novel "Tremaine," he was fearful of
acknowledging hlmsolf tho author, un
til Its fute should huvo been nsccrtuln
ed. Ile accordingly, tho better to pre
servo bl? Incognito, sent the manuscript
copy by the wlfo of his attorney to Mr.
Colburn. Tho work, although accepted,
wes not considered likely b) pny ex
tremely well, and consoqueutly a
trilling sum wns given for lt. Contrary,
however, to Mr. Colburn's expectations,
it run to three editions.
'llio ingenious author of "Vivian
Grey," then twenty-two year? old, hav
ing heard of the circumstances, deter
mined lo use lt to advantage, audaceord
Ingly having arranged his work for
publication, he proccedod to find out
tho honorable gentlcmnn's fuir messen
ger. This he quickly effected, and upon
a promise of giving her ?20 Induced hor
to be the beurer of bia novel to the
The womnu was Instantly recognized
by Mr. Colburn as tho same person
Who brought him "Tremaine;" and rec
ollecting the great sale of that novel,
he looped at the manuscript presented
to him with the utmost engerness. It
was quickly read, und a handsome stun
glvon for the copyright. A short time,
however, enabled Mr. Colburn to find
out bis error, but too luto to remedy
himself, Tho work was not suecos
and n considerable sum was los*
publication? far_ s
Wo;..-ly hynoliott Illui.
Timely pollco interference only
saved Frank Gallo, of South Boston,
from lynching ac the hands of an an
gry mob, when he was caught in the
allegod aot of outtlng off a little girl's
braid in front of tho Theatre Comique,
in his pookots were found (Ive braids,
Including ono that Margaret 10 Quin
lan, aged 15, idontliled as hor own.
A pair of keen shoars were also fcund.
Gallo claims helsa berber and that
he came by the braids honestly.
Tho ory of "Jaok tho Snipper" was
taken up by the orowd on Tremont
Kow when tho little girl found hor
hair was gone and tho mob set in
chase of Gallo. Patrol mau Tighe
heard the uproar and arrested the
man after a hard light in the mud and
si uah i the orowd fighting to get at his
prisoner and boat him, The police
believe Gallo ls tho man who for a
year past bas boen terrorizing young
girls by snipping off their braids in
the midst of orowds of shoppers.
Tho story of Atlanta's reoent conn
ell meeting reads an. if Mr. Roosevelt
himself might have boen prosont.
STANDS BY HIM:
Texas Senator Speaks on the
Forakei' Resolution as to
Performance lo thc Brownsville Affair.
After a Brief Response the Ohio*
an Agress to Allow Matter
to (io Over Until Mon
Soon after the.senate met today
Senator Foraker's resolution provid
ing for an Inquiry by the senate Into
the dlsobarge of the negro troops of
the Twenty*fifth Infantry on aooount
of the Brownsville, Tex., episode was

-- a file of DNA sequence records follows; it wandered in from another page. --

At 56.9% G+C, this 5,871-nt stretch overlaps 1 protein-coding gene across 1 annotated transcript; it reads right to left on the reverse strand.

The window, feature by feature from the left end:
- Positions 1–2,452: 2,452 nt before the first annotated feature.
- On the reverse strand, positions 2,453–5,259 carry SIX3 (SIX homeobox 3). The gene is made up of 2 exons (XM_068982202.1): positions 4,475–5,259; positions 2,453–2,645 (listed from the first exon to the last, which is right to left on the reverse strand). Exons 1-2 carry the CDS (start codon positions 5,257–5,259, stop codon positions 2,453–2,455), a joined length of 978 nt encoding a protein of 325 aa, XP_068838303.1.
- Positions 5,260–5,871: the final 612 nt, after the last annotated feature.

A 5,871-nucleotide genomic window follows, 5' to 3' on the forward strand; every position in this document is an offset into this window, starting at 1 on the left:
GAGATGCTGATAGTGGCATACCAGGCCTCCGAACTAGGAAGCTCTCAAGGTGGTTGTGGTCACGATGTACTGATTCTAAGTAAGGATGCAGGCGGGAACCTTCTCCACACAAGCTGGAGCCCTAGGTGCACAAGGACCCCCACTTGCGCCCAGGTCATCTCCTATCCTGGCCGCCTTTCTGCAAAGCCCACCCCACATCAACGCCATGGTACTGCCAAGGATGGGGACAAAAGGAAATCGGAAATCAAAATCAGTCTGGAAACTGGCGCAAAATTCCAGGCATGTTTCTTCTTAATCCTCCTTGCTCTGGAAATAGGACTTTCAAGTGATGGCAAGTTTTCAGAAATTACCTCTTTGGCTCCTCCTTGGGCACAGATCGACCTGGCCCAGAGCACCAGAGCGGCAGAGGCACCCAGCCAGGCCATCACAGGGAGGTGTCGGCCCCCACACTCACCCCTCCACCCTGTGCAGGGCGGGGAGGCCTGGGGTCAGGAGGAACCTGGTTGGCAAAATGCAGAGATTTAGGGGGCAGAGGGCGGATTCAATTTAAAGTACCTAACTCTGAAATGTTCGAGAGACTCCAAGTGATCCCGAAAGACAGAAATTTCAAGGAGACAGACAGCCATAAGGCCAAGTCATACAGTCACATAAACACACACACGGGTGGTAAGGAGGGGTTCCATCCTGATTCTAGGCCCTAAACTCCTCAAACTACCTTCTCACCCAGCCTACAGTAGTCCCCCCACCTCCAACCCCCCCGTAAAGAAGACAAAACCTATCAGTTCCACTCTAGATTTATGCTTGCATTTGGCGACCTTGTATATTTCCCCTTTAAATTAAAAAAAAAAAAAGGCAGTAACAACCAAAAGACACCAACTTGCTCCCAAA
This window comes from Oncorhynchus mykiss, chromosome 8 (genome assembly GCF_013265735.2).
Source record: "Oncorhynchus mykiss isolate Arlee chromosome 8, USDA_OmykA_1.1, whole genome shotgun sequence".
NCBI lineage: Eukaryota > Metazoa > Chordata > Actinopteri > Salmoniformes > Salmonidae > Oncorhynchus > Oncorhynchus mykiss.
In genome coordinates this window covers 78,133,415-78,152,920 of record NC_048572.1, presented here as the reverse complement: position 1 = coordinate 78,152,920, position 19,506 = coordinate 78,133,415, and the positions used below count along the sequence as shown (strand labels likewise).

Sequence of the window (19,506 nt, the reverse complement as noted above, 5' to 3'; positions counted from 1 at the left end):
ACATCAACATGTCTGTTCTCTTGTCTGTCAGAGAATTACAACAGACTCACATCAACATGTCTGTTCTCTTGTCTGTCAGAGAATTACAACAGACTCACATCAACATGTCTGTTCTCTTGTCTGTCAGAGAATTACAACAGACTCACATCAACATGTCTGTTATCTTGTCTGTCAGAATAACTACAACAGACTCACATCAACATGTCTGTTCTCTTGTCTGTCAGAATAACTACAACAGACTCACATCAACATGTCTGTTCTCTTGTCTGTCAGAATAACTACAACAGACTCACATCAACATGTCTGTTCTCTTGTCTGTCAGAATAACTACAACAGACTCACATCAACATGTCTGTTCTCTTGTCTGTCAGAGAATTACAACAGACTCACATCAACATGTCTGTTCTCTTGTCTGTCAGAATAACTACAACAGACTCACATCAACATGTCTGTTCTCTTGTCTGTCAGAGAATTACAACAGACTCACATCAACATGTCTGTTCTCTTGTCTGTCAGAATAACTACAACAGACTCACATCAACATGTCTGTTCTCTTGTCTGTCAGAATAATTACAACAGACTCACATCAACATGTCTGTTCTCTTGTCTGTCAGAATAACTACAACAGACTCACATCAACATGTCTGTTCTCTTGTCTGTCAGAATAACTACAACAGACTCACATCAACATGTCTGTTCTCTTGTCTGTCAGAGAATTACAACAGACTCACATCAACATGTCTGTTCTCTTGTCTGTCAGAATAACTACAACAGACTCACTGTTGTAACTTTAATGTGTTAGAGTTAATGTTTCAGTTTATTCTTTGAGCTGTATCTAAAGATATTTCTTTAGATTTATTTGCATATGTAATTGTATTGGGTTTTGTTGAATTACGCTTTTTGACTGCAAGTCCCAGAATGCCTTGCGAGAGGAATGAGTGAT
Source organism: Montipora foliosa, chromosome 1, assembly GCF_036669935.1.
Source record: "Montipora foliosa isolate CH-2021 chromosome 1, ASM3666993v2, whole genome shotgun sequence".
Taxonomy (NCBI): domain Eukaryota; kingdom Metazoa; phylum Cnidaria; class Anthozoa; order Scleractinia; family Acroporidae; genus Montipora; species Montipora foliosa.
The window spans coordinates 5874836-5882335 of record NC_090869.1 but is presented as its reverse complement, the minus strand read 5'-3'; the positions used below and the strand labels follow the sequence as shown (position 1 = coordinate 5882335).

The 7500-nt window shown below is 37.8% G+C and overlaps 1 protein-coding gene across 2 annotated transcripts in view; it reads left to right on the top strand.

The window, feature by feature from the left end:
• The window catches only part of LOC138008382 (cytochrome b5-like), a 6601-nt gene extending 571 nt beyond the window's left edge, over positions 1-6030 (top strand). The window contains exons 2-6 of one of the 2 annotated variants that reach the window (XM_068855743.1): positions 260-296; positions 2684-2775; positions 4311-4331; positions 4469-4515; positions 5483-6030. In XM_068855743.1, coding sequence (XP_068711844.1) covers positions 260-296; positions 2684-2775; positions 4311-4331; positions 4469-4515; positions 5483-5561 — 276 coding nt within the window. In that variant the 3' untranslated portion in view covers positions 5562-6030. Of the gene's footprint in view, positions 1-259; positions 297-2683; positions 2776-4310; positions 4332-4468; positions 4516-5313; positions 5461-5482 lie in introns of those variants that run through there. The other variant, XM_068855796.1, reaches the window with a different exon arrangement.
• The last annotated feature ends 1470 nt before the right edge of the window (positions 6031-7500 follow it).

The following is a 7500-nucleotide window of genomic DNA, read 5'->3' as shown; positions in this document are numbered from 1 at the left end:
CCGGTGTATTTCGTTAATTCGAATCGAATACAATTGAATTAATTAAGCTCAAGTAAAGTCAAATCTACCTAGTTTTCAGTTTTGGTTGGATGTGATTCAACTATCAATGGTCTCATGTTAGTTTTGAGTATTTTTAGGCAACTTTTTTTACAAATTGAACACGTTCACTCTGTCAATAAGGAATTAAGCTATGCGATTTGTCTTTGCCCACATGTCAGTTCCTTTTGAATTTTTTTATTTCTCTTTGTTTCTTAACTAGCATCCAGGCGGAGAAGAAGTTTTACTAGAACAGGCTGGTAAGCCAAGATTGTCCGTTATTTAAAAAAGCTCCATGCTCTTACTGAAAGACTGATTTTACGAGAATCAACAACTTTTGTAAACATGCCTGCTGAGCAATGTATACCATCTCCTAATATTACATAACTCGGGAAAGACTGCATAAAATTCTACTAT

laid before the enate and Senator
Oulborson made an address on the
subjeot. Ho said that he would have
kept quiet but for the faot that great
Injustloo had been done the people of
Mr. Oulberson said that the oonduot
of the negro soldiers had been very
irritating to the Brownsville people
and espeolally so to the women. He
related that on Aug. 4, last, the day
before the "shooting up" ot the town
a orlmlnal assault had been commit
ted by one of the soldiers on the wife
of a reputable olt zen and said that no
arrests bad been mado for the orlme.
Mr. Culberson defonded Oapt. McDon
ald of the Texas Bangers, to whom
Mr. Foraker had referred beoause of
Maj. Blooksom's io t orono o to him as
a man who was 1 'so brave that he
would not hesitate to ohargo hell with
a buoket of water." Mr. Culberson
said that he knew Maj. Blooksom to
bo a gentleman.
DEFENDED TEDDY'S COURSE.
In defending President Itoosovelt
for his dismissal of the troops Mr.
Oulberson said tho faot that the troops
were negroes had nothing to do with
tholr discharge. Confusion as to the
legal questions involved was, he said,
responsible for the statement that tho
president had no authority to make
the discharge. The president's consti
tutional authority and the authority
given him by the article of war dear
ly ochered the cano and made his ao*
tlon legal, he declared. He oontecded
that t?lsoharKes for orimlnal offenses
are also discharges made to effeot pun
Mr. Culberson Bald that there was
a distinction between "dlsohargo
without honor" and "a dishonorable
dlsohargc." In the former caso the
president could exerolso his discretion
as he had done in this instance, while
a dishonorable dlBOhare oould only oe
made as the result of a oourtmartial.
Ho instanced several oates to sustain
To estab ish the motivo aotuating
tho negro soldiers in oroating tho al
leged disturbances, Mr. Oulborson read
resolutions reoontly adopted by negro
oltlzens of Heston, whloh admitted
that the soldiers "idiot up" the town
and said they "were determined todo
for themselves what the uniform of
their oountry would not do-protect
them from insults and punish at tho
same time tho authors of their mis
CAUSED WAVE OK MEURIMENT.
Dlsolalming any partlzanshlp for
the president, Mr. Culberson oreated
a wave of morrlmoul by saying: "I
have nothing todo with the proti
dent in this matter. I oare nothing
about him. My personal relations with
him are about as cordial as those of